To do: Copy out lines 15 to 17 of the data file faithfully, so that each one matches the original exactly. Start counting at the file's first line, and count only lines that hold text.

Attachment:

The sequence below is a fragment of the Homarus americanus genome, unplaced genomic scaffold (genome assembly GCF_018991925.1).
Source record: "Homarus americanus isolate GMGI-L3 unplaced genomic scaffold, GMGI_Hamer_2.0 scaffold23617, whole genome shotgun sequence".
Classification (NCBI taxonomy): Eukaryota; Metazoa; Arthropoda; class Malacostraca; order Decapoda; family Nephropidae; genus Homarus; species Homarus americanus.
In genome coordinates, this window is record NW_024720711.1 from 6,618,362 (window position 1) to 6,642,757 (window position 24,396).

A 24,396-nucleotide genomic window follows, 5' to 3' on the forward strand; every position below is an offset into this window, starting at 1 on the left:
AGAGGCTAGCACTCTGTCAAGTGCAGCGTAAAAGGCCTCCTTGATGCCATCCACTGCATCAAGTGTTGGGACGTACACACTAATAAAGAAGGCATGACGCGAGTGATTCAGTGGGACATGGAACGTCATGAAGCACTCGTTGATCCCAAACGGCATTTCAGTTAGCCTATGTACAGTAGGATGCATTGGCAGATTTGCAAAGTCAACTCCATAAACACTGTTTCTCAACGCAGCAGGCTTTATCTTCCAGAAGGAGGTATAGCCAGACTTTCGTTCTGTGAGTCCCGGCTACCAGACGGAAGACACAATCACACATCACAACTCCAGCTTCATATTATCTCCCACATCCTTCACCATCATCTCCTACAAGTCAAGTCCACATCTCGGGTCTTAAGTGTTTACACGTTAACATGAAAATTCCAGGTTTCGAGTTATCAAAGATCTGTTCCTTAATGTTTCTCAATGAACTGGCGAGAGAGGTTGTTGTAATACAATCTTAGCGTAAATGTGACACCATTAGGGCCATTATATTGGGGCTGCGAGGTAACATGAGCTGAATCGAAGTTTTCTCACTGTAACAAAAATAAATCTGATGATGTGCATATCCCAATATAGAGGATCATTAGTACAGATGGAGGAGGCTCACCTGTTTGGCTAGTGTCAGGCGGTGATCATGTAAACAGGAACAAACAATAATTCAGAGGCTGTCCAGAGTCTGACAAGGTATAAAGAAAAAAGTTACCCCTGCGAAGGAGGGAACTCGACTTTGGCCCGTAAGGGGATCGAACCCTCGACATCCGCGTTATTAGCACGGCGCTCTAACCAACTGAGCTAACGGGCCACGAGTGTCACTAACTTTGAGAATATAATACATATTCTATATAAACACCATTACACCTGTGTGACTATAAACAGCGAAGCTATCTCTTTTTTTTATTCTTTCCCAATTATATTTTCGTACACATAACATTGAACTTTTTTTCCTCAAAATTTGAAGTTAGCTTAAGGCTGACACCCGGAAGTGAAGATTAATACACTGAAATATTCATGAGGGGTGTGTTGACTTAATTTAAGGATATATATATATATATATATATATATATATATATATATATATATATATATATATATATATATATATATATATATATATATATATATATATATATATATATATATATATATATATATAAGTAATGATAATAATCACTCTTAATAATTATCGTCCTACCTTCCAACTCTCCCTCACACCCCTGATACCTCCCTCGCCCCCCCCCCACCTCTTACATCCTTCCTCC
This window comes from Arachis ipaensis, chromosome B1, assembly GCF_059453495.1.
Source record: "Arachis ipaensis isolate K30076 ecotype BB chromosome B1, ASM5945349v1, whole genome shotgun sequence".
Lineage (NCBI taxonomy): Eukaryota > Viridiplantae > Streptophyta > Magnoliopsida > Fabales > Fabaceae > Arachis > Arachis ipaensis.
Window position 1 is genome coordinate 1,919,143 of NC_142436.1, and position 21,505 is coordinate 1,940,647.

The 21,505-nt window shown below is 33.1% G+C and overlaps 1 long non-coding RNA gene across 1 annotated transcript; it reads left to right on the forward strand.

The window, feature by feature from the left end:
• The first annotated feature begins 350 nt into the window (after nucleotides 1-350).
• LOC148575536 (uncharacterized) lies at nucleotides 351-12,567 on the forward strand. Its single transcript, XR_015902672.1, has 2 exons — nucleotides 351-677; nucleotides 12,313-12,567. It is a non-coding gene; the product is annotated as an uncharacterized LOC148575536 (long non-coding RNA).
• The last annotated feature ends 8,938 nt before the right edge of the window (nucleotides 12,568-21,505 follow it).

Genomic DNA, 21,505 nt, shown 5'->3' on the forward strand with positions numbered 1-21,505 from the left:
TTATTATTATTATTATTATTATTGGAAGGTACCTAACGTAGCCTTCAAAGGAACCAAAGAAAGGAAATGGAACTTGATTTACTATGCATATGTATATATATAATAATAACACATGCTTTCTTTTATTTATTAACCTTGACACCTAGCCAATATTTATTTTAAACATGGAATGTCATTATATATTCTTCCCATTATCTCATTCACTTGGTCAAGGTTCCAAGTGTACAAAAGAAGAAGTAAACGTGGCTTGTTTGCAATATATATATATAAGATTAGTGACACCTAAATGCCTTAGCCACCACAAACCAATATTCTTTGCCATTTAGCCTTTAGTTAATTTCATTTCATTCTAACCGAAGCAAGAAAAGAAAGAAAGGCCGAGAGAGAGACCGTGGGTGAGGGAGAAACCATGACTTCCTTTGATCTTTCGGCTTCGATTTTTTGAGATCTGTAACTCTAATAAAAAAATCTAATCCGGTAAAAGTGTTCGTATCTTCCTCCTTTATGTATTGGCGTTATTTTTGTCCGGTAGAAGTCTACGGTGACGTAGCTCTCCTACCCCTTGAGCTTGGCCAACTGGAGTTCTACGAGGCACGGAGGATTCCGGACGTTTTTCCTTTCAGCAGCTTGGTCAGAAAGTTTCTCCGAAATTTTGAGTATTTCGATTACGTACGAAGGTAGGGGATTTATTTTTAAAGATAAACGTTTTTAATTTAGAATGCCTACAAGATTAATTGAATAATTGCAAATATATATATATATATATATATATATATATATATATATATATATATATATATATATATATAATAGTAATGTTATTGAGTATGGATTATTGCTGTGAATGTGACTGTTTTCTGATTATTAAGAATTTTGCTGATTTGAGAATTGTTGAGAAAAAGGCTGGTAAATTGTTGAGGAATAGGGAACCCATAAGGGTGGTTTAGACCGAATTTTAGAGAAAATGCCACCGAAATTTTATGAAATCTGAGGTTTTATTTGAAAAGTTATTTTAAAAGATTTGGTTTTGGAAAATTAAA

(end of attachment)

• The last annotated feature ends 8,938 nt before the right edge of the window (nucleotides 12,568-21,505 follow it).

Genomic DNA, 21,505 nt, shown 5'->3' on the forward strand with positions numbered 1-21,505 from the left:
TTATTATTATTATTATTATTATTGGAAGGTACCTAACGTAGCCTTCAAAGGAACCAAAGAAAGGAAATGGAACTTGATTTACTATGCATATGTATATATATAATAATAACACATGCTTTCTTTTATTTATTAACCTTGACACCTAGCCAATATTTATTTTAAACATGGAATGTCATTATATATTCTTCCCATTATCTCATTCACTTGGTCAAGGTTCCAAGTGTACAAAAGAAGAAGTAAACGTGGCTTGTTTGCAATATATATATATAAGATTAGTGACACCTAAATGCCTTAGCCACCACAAACCAATATTCTTTGCCATTTAGCCTTTAGTTAATTTCATTTCATTCTAACCGAAGCAAGAAAAGAAAGAAAGGCCGAGAGAGAGACCGTGGGTGAGGGAGAAACCATGACTTCCTTTGATCTTTCGGCTTCGATTTTTTGAGATCTGTAACTCTAATAAAAAAATCTAATCCGGTAAAAGTGTTCGTATCTTCCTCCTTTATGTATTGGCGTTATTTTTGTCCGGTAGAAGTCTACGGTGACGTAGCTCTCCTACCCCTTGAGCTTGGCCAACTGGAGTTCTACGAGGCACGGAGGATTCCGGACGTTTTTCCTTTCAGCAGCTTGGTCAGAAAGTTTCTCCGAAATTTTGAGTATTTCGATTACGTACGAAGGTAGGGGATTTATTTTTAAAGATAAACGTTTTTAATTTAGAATGCCTACAAGATTAATTGAATAATTGCAAATATATATATATATATATATATATATATATATATATATATATATATATATATATATATATAATAGTAATGTTATTGAGTATGGATTATTGCTGTGAATGTGACTGTTTTCTGATTATTAAGAATTTTGCTGATTTGAGAATTGTTGAGAAAAAGGCTGGTAAATTGTTGAGGAATAGGGAACCCATAAGGGTGGTTTAGACCGAATTTTAGAGAAAATGCCACCGAAATTTTATGAAATCTGAGGTTTTATTTGAAAAGTTATTTTAAAAGATTTGGTTTTGGAAAATTAAA